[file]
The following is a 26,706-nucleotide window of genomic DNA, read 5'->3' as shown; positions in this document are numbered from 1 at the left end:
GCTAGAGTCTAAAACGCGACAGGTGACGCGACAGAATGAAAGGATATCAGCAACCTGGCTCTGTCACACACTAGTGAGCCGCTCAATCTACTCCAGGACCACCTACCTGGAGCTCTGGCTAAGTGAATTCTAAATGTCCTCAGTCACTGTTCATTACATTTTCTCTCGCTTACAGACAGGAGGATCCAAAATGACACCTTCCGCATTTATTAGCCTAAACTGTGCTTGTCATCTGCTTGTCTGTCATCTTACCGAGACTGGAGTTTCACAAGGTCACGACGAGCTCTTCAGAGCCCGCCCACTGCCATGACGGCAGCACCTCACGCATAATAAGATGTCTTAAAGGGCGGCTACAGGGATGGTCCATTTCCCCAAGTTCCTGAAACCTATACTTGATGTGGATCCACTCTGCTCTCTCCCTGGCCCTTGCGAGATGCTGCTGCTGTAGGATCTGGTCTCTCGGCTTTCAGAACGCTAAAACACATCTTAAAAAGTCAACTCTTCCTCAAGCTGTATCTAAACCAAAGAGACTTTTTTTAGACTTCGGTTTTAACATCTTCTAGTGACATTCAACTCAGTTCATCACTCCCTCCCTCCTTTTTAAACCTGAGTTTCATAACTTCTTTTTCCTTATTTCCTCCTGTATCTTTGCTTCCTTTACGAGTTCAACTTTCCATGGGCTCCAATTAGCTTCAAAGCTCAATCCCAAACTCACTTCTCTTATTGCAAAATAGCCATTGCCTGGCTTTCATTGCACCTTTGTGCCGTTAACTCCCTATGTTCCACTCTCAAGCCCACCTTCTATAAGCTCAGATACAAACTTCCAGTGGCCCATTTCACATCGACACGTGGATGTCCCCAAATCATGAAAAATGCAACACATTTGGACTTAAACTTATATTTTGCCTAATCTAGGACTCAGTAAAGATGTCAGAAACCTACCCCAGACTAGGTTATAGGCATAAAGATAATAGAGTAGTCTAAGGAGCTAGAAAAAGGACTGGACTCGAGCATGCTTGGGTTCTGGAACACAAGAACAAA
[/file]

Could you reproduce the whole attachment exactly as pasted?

The following is a 26,706-nucleotide window of genomic DNA, read 5'->3' as shown; positions in this document are numbered from 1 at the left end:
GCTAGAGTCTAAAACGCGACAGGTGACGCGACAGAATGAAAGGATATCAGCAACCTGGCTCTGTCACACACTAGTGAGCCGCTCAATCTACTCCAGGACCACCTACCTGGAGCTCTGGCTAAGTGAATTCTAAATGTCCTCAGTCACTGTTCATTACATTTTCTCTCGCTTACAGACAGGAGGATCCAAAATGACACCTTCCGCATTTATTAGCCTAAACTGTGCTTGTCATCTGCTTGTCTGTCATCTTACCGAGACTGGAGTTTCACAAGGTCACGACGAGCTCTTCAGAGCCCGCCCACTGCCATGACGGCAGCACCTCACGCATAATAAGATGTCTTAAAGGGCGGCTACAGGGATGGTCCATTTCCCCAAGTTCCTGAAACCTATACTTGATGTGGATCCACTCTGCTCTCTCCCTGGCCCTTGCGAGATGCTGCTGCTGTAGGATCTGGTCTCTCGGCTTTCAGAACGCTAAAACACATCTTAAAAAGTCAACTCTTCCTCAAGCTGTATCTAAACCAAAGAGACTTTTTTTAGACTTCGGTTTTAACATCTTCTAGTGACATTCAACTCAGTTCATCACTCCCTCCCTCCTTTTTAAACCTGAGTTTCATAACTTCTTTTTCCTTATTTCCTCCTGTATCTTTGCTTCCTTTACGAGTTCAACTTTCCATGGGCTCCAATTAGCTTCAAAGCTCAATCCCAAACTCACTTCTCTTATTGCAAAATAGCCATTGCCTGGCTTTCATTGCACCTTTGTGCCGTTAACTCCCTATGTTCCACTCTCAAGCCCACCTTCTATAAGCTCAGATACAAACTTCCAGTGGCCCATTTCACATCGACACGTGGATGTCCCCAAATCATGAAAAATGCAACACATTTGGACTTAAACTTATATTTTGCCTAATCTAGGACTCAGTAAAGATGTCAGAAACCTACCCCAGACTAGGTTATAGGCATAAAGATAATAGAGTAGTCTAAGGAGCTAGAAAAAGGACTGGACTCGAGCATGCTTGGGTTCTGGAACACAAGAACAAA